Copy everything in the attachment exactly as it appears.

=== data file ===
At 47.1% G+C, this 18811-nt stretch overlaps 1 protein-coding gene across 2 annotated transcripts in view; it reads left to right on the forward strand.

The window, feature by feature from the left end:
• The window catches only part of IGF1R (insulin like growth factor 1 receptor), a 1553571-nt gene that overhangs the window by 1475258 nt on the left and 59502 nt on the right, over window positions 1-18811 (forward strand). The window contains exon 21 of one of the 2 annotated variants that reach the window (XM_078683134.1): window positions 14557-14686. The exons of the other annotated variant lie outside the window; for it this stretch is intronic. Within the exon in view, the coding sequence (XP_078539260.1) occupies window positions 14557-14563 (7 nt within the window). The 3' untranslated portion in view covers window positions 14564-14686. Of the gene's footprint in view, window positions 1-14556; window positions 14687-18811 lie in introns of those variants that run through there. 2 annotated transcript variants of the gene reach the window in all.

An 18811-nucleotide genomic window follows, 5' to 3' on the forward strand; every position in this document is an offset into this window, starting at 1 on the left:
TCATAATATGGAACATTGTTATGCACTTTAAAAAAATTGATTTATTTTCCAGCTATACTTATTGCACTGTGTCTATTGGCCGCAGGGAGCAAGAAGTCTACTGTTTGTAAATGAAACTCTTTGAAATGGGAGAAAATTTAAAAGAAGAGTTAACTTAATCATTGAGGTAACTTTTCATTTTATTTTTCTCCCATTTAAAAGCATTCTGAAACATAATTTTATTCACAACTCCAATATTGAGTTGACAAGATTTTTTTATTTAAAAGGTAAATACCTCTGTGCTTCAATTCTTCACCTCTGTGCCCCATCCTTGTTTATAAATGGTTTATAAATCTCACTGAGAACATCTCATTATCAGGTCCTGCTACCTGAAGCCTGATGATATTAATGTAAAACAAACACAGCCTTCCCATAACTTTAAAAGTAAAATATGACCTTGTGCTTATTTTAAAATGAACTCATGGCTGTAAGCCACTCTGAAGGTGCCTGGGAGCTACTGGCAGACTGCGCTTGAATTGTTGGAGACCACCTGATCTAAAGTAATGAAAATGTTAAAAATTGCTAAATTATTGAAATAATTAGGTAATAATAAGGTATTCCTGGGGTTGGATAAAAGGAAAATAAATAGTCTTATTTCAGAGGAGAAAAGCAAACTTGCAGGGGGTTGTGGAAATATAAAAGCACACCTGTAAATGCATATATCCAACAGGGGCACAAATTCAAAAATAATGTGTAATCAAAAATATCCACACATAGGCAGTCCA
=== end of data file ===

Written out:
At 47.1% G+C, this 18811-nt stretch overlaps 1 protein-coding gene across 2 annotated transcripts in view; it reads left to right on the forward strand.

The window, feature by feature from the left end:
• The window catches only part of IGF1R (insulin like growth factor 1 receptor), a 1553571-nt gene that overhangs the window by 1475258 nt on the left and 59502 nt on the right, over window positions 1-18811 (forward strand). The window contains exon 21 of one of the 2 annotated variants that reach the window (XM_078683134.1): window positions 14557-14686. The exons of the other annotated variant lie outside the window; for it this stretch is intronic. Within the exon in view, the coding sequence (XP_078539260.1) occupies window positions 14557-14563 (7 nt within the window). The 3' untranslated portion in view covers window positions 14564-14686. Of the gene's footprint in view, window positions 1-14556; window positions 14687-18811 lie in introns of those variants that run through there. 2 annotated transcript variants of the gene reach the window in all.

An 18811-nucleotide genomic window follows, 5' to 3' on the forward strand; every position in this document is an offset into this window, starting at 1 on the left:
TCATAATATGGAACATTGTTATGCACTTTAAAAAAATTGATTTATTTTCCAGCTATACTTATTGCACTGTGTCTATTGGCCGCAGGGAGCAAGAAGTCTACTGTTTGTAAATGAAACTCTTTGAAATGGGAGAAAATTTAAAAGAAGAGTTAACTTAATCATTGAGGTAACTTTTCATTTTATTTTTCTCCCATTTAAAAGCATTCTGAAACATAATTTTATTCACAACTCCAATATTGAGTTGACAAGATTTTTTTATTTAAAAGGTAAATACCTCTGTGCTTCAATTCTTCACCTCTGTGCCCCATCCTTGTTTATAAATGGTTTATAAATCTCACTGAGAACATCTCATTATCAGGTCCTGCTACCTGAAGCCTGATGATATTAATGTAAAACAAACACAGCCTTCCCATAACTTTAAAAGTAAAATATGACCTTGTGCTTATTTTAAAATGAACTCATGGCTGTAAGCCACTCTGAAGGTGCCTGGGAGCTACTGGCAGACTGCGCTTGAATTGTTGGAGACCACCTGATCTAAAGTAATGAAAATGTTAAAAATTGCTAAATTATTGAAATAATTAGGTAATAATAAGGTATTCCTGGGGTTGGATAAAAGGAAAATAAATAGTCTTATTTCAGAGGAGAAAAGCAAACTTGCAGGGGGTTGTGGAAATATAAAAGCACACCTGTAAATGCATATATCCAACAGGGGCACAAATTCAAAAATAATGTGTAATCAAAAATATCCACACATAGGCAGTCCA